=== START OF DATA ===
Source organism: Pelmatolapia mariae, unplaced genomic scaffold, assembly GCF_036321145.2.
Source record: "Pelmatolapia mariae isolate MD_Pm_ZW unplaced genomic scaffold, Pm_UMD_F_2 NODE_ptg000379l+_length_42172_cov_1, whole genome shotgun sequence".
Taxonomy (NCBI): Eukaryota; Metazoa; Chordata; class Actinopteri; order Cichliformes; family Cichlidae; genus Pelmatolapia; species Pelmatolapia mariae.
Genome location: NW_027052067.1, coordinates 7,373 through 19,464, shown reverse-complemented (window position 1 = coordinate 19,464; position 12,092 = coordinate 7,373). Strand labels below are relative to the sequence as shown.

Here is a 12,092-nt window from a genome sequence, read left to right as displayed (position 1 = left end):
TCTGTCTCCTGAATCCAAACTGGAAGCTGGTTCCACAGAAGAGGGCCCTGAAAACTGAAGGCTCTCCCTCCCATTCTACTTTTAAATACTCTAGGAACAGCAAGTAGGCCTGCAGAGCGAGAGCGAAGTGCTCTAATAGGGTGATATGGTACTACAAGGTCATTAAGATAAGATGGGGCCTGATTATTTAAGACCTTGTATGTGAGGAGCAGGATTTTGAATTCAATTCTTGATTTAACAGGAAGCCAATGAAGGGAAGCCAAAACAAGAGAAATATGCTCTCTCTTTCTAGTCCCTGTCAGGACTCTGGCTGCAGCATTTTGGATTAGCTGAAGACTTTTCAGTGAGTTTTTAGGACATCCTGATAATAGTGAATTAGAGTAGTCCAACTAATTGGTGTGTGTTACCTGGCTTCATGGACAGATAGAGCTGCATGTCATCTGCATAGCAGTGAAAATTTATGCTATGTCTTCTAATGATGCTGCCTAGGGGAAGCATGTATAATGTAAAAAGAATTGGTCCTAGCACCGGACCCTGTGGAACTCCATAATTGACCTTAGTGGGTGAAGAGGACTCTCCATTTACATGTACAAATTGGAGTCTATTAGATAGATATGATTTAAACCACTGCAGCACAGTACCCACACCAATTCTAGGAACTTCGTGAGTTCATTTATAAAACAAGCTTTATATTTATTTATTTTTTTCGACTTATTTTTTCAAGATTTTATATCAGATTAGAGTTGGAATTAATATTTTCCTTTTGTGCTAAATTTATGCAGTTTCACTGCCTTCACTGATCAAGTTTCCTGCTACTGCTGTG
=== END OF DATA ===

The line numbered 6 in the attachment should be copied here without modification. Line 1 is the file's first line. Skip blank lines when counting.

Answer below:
TCTGTCTCCTGAATCCAAACTGGAAGCTGGTTCCACAGAAGAGGGCCCTGAAAACTGAAGGCTCTCCCTCCCATTCTACTTTTAAATACTCTAGGAACAGCAAGTAGGCCTGCAGAGCGAGAGCGAAGTGCTCTAATAGGGTGATATGGTACTACAAGGTCATTAAGATAAGATGGGGCCTGATTATTTAAGACCTTGTATGTGAGGAGCAGGATTTTGAATTCAATTCTTGATTTAACAGGAAGCCAATGAAGGGAAGCCAAAACAAGAGAAATATGCTCTCTCTTTCTAGTCCCTGTCAGGACTCTGGCTGCAGCATTTTGGATTAGCTGAAGACTTTTCAGTGAGTTTTTAGGACATCCTGATAATAGTGAATTAGAGTAGTCCAACTAATTGGTGTGTGTTACCTGGCTTCATGGACAGATAGAGCTGCATGTCATCTGCATAGCAGTGAAAATTTATGCTATGTCTTCTAATGATGCTGCCTAGGGGAAGCATGTATAATGTAAAAAGAATTGGTCCTAGCACCGGACCCTGTGGAACTCCATAATTGACCTTAGTGGGTGAAGAGGACTCTCCATTTACATGTACAAATTGGAGTCTATTAGATAGATATGATTTAAACCACTGCAGCACAGTACCCACACCAATTCTAGGAACTTCGTGAGTTCATTTATAAAACAAGCTTTATATTTATTTATTTTTTTCGACTTATTTTTTCAAGATTTTATATCAGATTAGAGTTGGAATTAATATTTTCCTTTTGTGCTAAATTTATGCAGTTTCACTGCCTTCACTGATCAAGTTTCCTGCTACTGCTGTG